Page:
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The Convinced Magpie Introduces Himself

Posted on Wednesday, September 6, 2006 at 09:31PM by Registered CommenterMarshall Massey in | Comments5 Comments

autumn magpie cameo.jpgI must begin by accounting for myself; for I am surely a lusus naturae.

Few creatures are less well-suited to a Quaker existence than a magpie. We are flashy: not a respectable grey, but eye-catching black and white, with blue and green highlights. We are irrepressibly noisy. For all that we are officially songbirds, our song sounds like anything but prayer (even though sometimes that’s just what it is).

We lack all dignity, playing games together at the slightest excuse — steal-the-morsel, taunt-the-eagle, torment-the-cat. We cut capers in the air. And we have eating habits most Quakers find disgusting, with a special fondness for road kill and garbage dumpsters.

The peace witness is beyond us. We actively harass those larger birds and cats that would otherwise prey on us, and we see nothing wrong with doing so: hey, it discourages them from going after us, and improves our chances of survival. We also steal and eat the eggs and nestlings of birds that are smaller than ourselves, just as you human-types do (although we generally do it only when there’s nothing easier to eat). And, again just like you humans, if we see something laying around that we covet, and it’s light enough to qualify as carry-on baggage, we help ourselves, whether or not it technically belongs to us.

Like the early Friends, we are persecuted, and the charges leveled against us are quite similar. Candace Savage, one of our rather limited number of human admirers, writes in her book Bird Brains that, “in 1989, members of the British House of Lords rose in outrage against the suggestion that [we] be protected by law. ‘Capital punishment for the thieving and murderous magpie,’ one of them trumpeted.” Unfortunately, in our case, the charges hold some truth.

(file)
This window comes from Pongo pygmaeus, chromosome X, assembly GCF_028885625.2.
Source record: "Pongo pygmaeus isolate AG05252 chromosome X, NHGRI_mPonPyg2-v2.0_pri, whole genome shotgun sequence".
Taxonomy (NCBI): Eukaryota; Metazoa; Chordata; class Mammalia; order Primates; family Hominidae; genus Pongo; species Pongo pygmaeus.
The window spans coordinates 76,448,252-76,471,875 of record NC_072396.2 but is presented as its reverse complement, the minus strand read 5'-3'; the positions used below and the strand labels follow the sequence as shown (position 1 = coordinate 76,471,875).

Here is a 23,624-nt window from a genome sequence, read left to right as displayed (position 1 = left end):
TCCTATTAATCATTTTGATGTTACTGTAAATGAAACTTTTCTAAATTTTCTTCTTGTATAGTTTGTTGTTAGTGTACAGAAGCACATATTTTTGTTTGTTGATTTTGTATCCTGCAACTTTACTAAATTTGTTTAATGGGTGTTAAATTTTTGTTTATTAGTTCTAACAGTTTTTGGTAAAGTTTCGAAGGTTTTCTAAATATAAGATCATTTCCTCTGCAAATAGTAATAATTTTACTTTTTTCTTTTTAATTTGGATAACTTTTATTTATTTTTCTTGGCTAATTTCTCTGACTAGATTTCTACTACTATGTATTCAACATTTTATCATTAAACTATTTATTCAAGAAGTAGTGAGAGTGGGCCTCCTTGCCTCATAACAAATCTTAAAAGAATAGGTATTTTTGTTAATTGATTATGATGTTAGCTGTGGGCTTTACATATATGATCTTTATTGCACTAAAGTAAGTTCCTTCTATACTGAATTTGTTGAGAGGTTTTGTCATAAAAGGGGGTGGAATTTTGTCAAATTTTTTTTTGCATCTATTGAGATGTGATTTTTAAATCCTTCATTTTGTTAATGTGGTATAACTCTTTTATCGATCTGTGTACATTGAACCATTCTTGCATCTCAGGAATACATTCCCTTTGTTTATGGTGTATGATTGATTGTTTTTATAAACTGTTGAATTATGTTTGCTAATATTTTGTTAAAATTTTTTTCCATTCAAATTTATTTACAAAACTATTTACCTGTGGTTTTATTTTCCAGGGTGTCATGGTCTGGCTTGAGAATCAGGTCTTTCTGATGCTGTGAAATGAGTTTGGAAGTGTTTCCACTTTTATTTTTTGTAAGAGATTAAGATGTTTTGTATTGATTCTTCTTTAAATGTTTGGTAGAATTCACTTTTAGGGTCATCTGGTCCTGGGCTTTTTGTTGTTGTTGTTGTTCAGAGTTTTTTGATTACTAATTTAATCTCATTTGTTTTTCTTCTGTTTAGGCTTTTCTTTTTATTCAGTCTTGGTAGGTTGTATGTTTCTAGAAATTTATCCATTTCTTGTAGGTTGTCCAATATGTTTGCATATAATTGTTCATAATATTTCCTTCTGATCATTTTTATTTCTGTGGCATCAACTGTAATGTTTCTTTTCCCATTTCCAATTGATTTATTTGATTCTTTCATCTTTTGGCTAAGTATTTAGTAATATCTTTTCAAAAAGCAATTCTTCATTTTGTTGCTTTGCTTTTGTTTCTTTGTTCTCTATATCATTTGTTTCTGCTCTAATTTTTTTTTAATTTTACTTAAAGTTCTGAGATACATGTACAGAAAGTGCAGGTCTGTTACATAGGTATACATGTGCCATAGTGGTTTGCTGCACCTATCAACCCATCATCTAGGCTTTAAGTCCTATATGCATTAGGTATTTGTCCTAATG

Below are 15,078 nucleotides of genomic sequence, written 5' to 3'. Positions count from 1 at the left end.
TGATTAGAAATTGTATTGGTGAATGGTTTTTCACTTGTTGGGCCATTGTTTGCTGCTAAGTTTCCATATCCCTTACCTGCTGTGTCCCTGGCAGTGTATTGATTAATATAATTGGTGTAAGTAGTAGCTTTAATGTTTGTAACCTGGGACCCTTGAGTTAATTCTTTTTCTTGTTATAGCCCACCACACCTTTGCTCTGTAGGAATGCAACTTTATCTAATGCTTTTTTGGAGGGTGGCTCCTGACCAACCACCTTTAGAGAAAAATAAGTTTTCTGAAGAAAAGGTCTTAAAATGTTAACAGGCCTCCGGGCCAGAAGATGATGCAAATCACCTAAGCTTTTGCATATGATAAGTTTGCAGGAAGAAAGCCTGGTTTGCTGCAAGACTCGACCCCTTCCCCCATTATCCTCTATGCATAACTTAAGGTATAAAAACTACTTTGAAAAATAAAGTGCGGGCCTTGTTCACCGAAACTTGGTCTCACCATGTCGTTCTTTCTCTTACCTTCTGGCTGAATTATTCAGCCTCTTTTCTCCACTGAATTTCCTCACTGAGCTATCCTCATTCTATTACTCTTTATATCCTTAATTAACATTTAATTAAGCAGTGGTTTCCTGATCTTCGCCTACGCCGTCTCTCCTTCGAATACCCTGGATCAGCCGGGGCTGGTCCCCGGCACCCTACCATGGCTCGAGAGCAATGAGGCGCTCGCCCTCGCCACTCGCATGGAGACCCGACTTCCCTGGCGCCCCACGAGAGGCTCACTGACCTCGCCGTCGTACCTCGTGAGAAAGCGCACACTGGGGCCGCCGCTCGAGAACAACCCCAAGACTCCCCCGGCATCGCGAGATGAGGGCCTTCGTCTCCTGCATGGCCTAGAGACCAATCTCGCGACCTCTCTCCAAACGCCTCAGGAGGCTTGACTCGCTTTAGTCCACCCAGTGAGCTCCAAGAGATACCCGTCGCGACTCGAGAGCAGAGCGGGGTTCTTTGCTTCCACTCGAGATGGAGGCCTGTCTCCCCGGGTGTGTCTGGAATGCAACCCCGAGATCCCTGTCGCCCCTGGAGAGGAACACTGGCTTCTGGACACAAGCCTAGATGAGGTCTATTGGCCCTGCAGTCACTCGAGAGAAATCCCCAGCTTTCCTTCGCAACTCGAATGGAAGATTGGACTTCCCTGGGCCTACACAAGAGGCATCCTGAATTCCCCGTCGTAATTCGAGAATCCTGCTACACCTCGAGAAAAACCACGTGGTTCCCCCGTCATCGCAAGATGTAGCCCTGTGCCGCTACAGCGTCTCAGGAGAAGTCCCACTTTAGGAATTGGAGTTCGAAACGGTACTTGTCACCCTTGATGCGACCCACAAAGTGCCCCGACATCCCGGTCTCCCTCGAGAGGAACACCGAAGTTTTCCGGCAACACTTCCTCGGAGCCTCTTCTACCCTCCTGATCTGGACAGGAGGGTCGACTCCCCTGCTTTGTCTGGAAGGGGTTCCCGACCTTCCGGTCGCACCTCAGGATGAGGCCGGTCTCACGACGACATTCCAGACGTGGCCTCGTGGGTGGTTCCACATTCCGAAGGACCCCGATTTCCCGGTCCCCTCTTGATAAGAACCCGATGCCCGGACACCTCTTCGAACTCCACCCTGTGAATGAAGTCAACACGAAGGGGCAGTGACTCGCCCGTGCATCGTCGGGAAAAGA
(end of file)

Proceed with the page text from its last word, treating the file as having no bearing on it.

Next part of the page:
I will confess that I began my life as undeserving of salvation as any member of homo sapiens.

All the same, I knew I was called to be a Quaker from a very early age. I believe I was something like ten years old when my elementary teacher, in the course of a lesson on American History, mentioned Quakers in passing. “What are Quakers?” I asked; for I had never met any, never heard of any. (Like so many other magpies, I was raised a Presbyterian.) I don’t exactly remember what my teacher said in reply: I think the Quaker peace testimony was probably a part of it, and possibly something about Quaker earnestness regarding the Christ of the Bible.

What I clearly remember is my reaction: Oh. That’s who I am. True, it wasn’t how I was behaving; but it was what I was called to be.

It was just a brief glimpse of truth, and in the busyness of childhood I lost touch with it, drifting by my late teens into a despiritualized skepticism and worldliness. Honestly, alienation and wild living made more sense to me than obedience and conformity to a ruling establishment that was visibly in moral bankruptcy. It was easiest to say, the hell with all that, and be just a natural magpie cavorting in the air.

A Quaker magpie, however, cannot be just a natural magpie for long. Wild living (in the playful sense) was delightful; I loved shocking the respectable with my chatter and my diet. But outright dissolution troubled something in me that I was not yet ready to face head-on; without facing that something inside me, I still held back from the truly dissolute life. I absorbed and believed in the alienation and anti-establishmentarianism of the time — but the net result of my doing so was that I lost my bearings in life and fell into a malaise.